09:11 – With the firestorm over the Indiana religious freedom act, I’m not surprised that North Carolina’s governor has announced that he will not support a similar law that’s been proposed here. That’s a shame. As my regular readers know, I absolutely support full civil rights for gay people, but I also absolutely support full civil rights for everyone else, and that includes people who don’t like gay people.
There’s no conflict there, and the only reason there might appear to be is that the progressives intentionally conflate actions taken by the government with actions taken by individuals and private businesses. In short, the government should not be permitted to discriminate in any way against any citizen, but individuals and private businesses have the Constitutional right to discriminate in any way they see fit. The government cannot refuse to recognize marriages between people of the same sex, but individuals and private companies have the right to discriminate in any way they see fit.
A bakery that is owned by a religious person and refuses to bake a wedding cake for a gay couple is within its rights, as is a photographer who refuses to shoot pictures of a gay wedding or a dress shop that refuses to provide a wedding dress for a gay couple. It’s their businesses, and they have a right to serve or not serve any customer, as they see fit. I think anyone who refuses to provide services or goods to a gay person is contemptible, and I would refuse to patronize that business, but they have the absolute right to be contemptible. A church has the absolute right to refuse to marry gay couples (or straight couples) if it is so inclined, or to refuse to allow gay people (or straight people) to be members of its congregation. A landlord has the absolute right to refuse to rent to gays (or straights) or, come to that, to women (or men) or blacks (or whites) or atheists (or Southern Baptists). None of this is any of the government’s business.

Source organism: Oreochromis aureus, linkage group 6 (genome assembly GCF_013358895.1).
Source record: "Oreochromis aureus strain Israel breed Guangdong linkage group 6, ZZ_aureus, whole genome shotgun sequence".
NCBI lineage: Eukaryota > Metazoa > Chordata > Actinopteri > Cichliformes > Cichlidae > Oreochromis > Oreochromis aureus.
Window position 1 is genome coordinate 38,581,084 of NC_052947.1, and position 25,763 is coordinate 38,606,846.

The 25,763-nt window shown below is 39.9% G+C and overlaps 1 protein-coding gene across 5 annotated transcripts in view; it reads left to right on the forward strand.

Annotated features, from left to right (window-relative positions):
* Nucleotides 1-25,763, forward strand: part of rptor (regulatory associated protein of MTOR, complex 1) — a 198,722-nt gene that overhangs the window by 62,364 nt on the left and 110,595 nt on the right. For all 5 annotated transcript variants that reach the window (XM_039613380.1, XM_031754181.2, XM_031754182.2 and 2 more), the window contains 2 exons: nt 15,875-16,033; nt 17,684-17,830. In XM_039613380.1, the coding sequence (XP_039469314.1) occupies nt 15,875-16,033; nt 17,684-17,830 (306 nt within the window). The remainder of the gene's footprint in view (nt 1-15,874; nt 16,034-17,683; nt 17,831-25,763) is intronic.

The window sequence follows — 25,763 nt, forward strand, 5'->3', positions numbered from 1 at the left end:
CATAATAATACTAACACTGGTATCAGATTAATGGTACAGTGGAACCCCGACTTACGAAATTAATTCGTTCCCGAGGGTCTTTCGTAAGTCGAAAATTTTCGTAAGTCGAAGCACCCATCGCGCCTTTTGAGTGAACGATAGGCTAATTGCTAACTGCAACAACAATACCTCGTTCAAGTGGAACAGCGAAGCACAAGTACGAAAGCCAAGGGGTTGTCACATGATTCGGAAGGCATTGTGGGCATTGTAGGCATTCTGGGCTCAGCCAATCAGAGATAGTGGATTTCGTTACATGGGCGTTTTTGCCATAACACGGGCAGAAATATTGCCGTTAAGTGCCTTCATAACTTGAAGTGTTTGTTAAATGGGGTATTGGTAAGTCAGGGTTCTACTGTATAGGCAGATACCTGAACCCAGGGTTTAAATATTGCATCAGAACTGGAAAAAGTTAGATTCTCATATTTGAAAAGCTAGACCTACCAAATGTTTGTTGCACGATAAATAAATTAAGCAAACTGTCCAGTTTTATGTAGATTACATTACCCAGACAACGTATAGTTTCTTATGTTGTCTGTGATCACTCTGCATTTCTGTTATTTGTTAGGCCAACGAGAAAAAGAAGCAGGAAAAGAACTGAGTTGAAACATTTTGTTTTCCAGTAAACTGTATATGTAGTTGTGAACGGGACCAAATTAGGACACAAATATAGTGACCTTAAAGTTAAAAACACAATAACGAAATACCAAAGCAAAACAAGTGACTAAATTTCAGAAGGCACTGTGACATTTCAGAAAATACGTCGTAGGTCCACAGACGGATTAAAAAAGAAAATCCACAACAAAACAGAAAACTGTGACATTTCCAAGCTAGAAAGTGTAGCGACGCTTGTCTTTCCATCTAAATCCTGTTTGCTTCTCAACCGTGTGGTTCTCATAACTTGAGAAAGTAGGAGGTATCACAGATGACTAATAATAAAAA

Barbara is going to the gym after work. She’s making beef Stroganoff for dinner using only long-term storage stuff, including a can of Keystone Meats ground beef. I’d ordered a case of the stuff some months ago, and wanted to try it before I ordered another two or three cases. I’m sure it’ll be fine. After all, Keystone is a family business whose only product is canned meat products, so they’d be foolish to use anything other than top quality meats. I talked to Lisa at Keystone and mentioned that I suspected that the 5-year best-by date was pretty much imaginary and that their meats would still be fine long after that. She just laughed and said that they were extremely conservative in choosing a 5-year best-by date.
Barbara has been buying Costco ground beef in 5-packs of 1-pound tubes. I asked her last night how much ground beef we consumed per year. She estimated we go through one 5-pound package every couple of months. That’s 30 pounds a year, so we could stock 150 pounds without exceeding even the best-by date. When you consider that we may not have access to fresh meat in an emergency, we’d be dependent on canned stuff, so keeping even seven or eight cases on hand wouldn’t be excessive. Assuming we like it, which I suspect we will. As Barbara pointed out last night, the Keystone ground beef is precooked, which makes it a lot faster to make up beef Stroganoff, spaghetti sauce, or ground beef casseroles.
We have only three episodes of Heartland series eight left to watch. After that, we may start Murdoch Mysteries series eight, the last episode of which ran last night.